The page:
Last week I had the opportunity to visit the Whitney Museum where I saw the life work of multiple abstraction genius Frank Stella. Following my jaunt around the huge retrospective in the newly built Renzo Piano building, I attended a lecture as part of the Whitney’s extensive public programme. Working Space: Contemporary Artists on Frank Stella saw a discussion between Walead Beshty, Keltie Ferris, Jordan Kantor and Sarah Morris who each considered the architectural giant’s work in relation to young contemporary artists practicing today.
The panel discussion began with the usual formalities of individual introductions, which then proceeded straight into the debut of Stella and his work as the first step away from many constricted historical abstractionists before him. The aptitude behind Stella’s work is found in its inconsistencies; his practice is a multiple one that launches illogical works at a constant pull and division between one another due to their intermittent nature.
Ferris broadened this discussion by revealing Stella as a pioneer who introduced what the possibilities of artists and their methods are, and how their practices can have endless changes and developments throughout the timeline of their lives. Not just a conductor for the younger generation of artists today but also a boundary pusher, Stella formed structural archetypes under the guise of painting. He is seen as a distinctly progressive practitioner with strong connections to Pop and the idea of the ready-made object.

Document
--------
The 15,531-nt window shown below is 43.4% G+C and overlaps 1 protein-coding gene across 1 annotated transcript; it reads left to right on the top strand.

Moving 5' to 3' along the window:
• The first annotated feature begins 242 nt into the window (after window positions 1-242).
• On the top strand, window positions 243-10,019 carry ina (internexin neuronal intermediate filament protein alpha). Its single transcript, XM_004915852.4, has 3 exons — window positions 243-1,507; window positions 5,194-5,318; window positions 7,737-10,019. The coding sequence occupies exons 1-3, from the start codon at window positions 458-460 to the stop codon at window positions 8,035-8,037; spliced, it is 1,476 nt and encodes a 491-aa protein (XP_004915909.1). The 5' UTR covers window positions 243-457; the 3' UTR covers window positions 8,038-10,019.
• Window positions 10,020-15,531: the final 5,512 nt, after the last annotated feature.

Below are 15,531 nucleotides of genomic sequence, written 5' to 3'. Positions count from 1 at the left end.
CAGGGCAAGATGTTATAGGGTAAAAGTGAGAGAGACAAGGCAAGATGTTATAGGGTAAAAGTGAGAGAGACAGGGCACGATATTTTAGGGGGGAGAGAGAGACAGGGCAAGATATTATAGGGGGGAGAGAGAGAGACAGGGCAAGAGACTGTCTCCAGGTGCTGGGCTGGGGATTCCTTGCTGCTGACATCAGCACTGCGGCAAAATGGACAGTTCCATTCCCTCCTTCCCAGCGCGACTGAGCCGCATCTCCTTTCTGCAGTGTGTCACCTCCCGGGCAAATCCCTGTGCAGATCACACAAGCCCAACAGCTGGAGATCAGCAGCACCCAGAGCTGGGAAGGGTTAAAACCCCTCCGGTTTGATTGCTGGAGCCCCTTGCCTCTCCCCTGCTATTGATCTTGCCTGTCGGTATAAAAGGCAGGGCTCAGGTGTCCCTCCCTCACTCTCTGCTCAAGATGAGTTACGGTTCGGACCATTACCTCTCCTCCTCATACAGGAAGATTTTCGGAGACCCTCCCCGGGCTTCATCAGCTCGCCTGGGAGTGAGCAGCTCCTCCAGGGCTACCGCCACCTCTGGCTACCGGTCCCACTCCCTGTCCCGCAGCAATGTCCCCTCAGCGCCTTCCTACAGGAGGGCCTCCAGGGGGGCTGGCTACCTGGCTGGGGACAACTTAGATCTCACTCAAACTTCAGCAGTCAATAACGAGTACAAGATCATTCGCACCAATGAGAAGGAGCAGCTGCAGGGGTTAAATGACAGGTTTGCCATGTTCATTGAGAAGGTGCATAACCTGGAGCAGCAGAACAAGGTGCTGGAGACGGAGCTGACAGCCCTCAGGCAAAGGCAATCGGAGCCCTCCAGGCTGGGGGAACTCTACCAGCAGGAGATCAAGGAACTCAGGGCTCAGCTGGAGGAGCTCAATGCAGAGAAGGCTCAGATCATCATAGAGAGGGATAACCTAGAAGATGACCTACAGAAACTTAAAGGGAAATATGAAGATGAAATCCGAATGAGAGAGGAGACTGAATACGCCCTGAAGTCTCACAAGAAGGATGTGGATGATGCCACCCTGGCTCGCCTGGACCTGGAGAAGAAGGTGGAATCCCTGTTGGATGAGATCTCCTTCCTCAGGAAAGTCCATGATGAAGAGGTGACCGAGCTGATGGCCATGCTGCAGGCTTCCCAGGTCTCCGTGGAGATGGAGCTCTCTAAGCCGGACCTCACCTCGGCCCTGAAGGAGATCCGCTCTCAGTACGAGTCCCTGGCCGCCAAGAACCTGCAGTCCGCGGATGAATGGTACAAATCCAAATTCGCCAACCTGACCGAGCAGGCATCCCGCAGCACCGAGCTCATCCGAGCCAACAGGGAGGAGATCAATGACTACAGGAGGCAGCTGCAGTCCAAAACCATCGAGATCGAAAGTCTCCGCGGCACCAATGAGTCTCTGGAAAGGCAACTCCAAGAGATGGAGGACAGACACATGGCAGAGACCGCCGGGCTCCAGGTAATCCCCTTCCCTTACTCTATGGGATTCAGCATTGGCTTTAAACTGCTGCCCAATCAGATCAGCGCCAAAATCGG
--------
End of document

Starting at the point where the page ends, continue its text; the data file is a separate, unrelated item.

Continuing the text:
Here is where our panel met a conundrum: although progressive, his practice seems illusively so. Stella’s parallels to Pop Art bring about issues of duplicity, authenticity and commodity. Many of his large-scale architectural works featured in the Whitney’s vast retrospective can be found with ready-made parameters arriving in a systematic nature of small, medium and large. Some are also deductive in nature, where the work is based around the shape of the canvas as opposed to the shape of complete freedom of creativity. Nonetheless, it is these disparities that make for a provocative and engaging dialogue, and also an encouraging archive for young artists to study and advance on.
Although a significant measure of Stella’s work might be classed as a tasteless vernacular of visual culture (we’re looking particularly at his vulgar eighties-esque graffiti works), his forcing us to look at the work from a painterly perspective provides a quotation of gesture for visitors. The works maintain heavy architectural and sculptural elements, yet are titled ‘paintings’. This reminds us of Stella’s acute ability to improvise constraint within artistic practice.
Frank Stella: A Retrospective isn’t really a retrospective at all, but an alternative display of multiple and illogical works. The display is on view at the Whitney Museum of American Art until the 7 February 2016. Be sure to see Stella’s mammoth exhibition before it closes for good next month.